(ABC News)–A new strain of stomach bug sweeping the globe is taking over in the U.S., health officials say.
Since September, more than 140 outbreaks in the U.S. have been caused by
the new Sydney strain of norovirus. It may not be unusually dangerous;
some scientists don't think it is. But it is different, and many people
might not be able to fight off its gut-wrenching effects.
Clearly, it's having an impact. The new strain is making people sick in
Japan, Western Europe, and other parts of the world. It was first
identified last year in Australia and called the Sydney strain.
In the U.S., it is now accounting for about 60 percent of norovirus
outbreaks, according to report released Thursday by the Centers for
Disease Control and Prevention.
Norovirus — once known as Norwalk virus — is highly contagious and often
spreads in places like schools, cruise ships and nursing homes,
especially during the winter. Last month, 220 people on the Queen Mary
II were stricken during a Caribbean cruise.
Sometimes mistakenly called stomach flu, the virus causes bouts of vomiting and diarrhea for a few days.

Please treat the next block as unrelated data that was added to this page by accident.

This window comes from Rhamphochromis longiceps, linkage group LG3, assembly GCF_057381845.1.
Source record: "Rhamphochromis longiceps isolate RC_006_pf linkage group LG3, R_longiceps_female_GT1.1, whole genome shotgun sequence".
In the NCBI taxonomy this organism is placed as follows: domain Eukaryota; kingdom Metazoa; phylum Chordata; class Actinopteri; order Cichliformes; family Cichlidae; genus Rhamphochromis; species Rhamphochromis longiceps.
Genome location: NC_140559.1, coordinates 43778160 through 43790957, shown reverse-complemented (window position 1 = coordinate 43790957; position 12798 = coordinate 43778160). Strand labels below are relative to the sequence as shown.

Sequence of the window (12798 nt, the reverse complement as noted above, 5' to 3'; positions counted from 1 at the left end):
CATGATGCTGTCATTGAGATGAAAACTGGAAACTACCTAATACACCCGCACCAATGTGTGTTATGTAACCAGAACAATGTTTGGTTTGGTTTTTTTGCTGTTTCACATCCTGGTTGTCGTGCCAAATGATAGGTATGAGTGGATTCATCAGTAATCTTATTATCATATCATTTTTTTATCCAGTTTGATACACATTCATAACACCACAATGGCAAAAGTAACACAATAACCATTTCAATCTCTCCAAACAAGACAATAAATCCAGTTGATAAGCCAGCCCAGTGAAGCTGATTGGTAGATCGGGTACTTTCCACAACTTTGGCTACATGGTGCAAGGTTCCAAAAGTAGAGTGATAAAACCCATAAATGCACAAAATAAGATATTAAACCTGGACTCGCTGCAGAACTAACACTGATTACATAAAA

Every two or three years, a new strain evolves — the last was in 2009.
The Sydney strain's appearance has coincided with a spike in influenza,
perhaps contributing to the perception that this is a particularly bad
flu season in the U.S.
Ian Goodfellow, a prominent researcher at England's University of
Cambridge, calls norovirus 'the Ferrari of viruses' for the speed at
which it passes through a large group of people.
“It can sweep through an environment very, very quickly. You can be
feeling quite fine one minute and within several hours suffer continuous
vomiting and diarrhea,” he said.
Health officials have grown better at detecting new strains and figuring
out which one is the culprit. They now know that norovirus is also the
most common cause of food poisoning in the U.S.
It's spread by infected food handlers who don't do a good job washing
their hands after using the bathroom. But unlike salmonella and other
foodborne illnesses, norovirus can also spread in the air, through
droplets that fly when a sick person vomits.
“It's a headache” to try to control, said Dr. John Crane, a University
of Buffalo infectious disease specialist who had to deal with a
norovirus outbreak in a hospital ward a couple of years ago.
Each year, noroviruses cause an estimated 21 million illnesses and 800 deaths, the CDC says.
For those infected, there's really no medicine. They just have to ride
it out for the day or two of severe symptoms, and guard against
dehydration, experts said.
The illness even got the attention of comedian Stephen Colbert, who this
week tweeted: “Remember, if you're in public and have the winter
vomiting bug, be polite and vomit into your elbow.”
Copyright 2013 by ABC News